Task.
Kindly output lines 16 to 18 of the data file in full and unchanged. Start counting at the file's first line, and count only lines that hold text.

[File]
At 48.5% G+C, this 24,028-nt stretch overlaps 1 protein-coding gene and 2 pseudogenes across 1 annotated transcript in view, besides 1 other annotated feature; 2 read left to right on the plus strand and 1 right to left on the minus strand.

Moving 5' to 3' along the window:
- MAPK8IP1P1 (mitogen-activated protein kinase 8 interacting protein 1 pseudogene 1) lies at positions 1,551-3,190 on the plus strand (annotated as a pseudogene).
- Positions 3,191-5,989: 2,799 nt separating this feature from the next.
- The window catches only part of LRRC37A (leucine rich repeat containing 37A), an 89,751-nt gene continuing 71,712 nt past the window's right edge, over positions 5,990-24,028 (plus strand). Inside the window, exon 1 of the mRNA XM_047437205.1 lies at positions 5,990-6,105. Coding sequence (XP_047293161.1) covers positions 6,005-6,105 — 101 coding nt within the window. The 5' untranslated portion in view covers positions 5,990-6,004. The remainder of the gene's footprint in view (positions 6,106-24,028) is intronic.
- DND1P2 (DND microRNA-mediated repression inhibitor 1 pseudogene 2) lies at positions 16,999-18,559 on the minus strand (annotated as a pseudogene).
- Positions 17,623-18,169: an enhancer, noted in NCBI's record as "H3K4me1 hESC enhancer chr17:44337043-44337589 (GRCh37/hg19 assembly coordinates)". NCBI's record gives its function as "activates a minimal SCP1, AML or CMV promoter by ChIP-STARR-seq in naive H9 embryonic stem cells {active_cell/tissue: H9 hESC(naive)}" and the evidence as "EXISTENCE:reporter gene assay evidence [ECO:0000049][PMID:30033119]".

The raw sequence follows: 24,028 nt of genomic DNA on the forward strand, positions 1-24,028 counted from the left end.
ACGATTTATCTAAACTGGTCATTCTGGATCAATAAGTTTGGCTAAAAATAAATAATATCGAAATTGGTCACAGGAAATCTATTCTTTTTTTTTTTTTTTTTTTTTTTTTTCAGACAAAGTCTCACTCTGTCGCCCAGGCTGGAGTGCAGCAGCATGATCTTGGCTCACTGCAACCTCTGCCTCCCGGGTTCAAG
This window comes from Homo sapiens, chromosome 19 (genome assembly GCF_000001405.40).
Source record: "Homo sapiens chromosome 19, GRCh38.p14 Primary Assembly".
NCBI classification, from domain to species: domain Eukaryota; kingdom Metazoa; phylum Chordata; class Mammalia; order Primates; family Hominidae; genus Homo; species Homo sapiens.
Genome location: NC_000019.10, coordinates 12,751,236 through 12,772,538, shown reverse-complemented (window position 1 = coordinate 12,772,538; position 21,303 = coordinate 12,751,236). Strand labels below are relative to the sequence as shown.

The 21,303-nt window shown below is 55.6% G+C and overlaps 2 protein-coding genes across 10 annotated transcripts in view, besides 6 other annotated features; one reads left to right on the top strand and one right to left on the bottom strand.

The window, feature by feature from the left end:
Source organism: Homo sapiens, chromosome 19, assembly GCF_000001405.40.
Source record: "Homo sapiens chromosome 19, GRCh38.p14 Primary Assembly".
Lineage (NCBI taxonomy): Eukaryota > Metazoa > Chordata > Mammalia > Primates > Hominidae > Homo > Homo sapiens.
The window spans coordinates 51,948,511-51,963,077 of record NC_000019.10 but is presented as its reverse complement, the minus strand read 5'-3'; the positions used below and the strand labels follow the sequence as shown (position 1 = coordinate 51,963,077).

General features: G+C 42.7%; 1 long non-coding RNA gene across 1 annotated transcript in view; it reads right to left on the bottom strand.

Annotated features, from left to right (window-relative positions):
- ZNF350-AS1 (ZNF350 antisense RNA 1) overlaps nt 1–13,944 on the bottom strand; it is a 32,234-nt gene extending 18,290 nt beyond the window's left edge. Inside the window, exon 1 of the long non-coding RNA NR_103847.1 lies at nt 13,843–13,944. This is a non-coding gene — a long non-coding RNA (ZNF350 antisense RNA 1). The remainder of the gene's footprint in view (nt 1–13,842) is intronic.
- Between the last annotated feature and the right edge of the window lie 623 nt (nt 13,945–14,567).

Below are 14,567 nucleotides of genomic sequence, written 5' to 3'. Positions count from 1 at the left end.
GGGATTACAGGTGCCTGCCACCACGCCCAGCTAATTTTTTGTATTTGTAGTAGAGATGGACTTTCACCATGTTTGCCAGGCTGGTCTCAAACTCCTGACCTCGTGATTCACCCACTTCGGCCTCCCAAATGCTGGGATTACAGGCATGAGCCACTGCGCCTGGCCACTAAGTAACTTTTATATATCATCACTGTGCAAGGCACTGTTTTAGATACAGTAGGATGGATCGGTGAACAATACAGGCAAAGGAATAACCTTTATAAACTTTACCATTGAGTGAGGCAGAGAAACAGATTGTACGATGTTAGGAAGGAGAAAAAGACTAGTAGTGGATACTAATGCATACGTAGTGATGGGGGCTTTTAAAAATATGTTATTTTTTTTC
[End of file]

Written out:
Source organism: Homo sapiens, chromosome 19, assembly GCF_000001405.40.
Source record: "Homo sapiens chromosome 19, GRCh38.p14 Primary Assembly".
Lineage (NCBI taxonomy): Eukaryota > Metazoa > Chordata > Mammalia > Primates > Hominidae > Homo > Homo sapiens.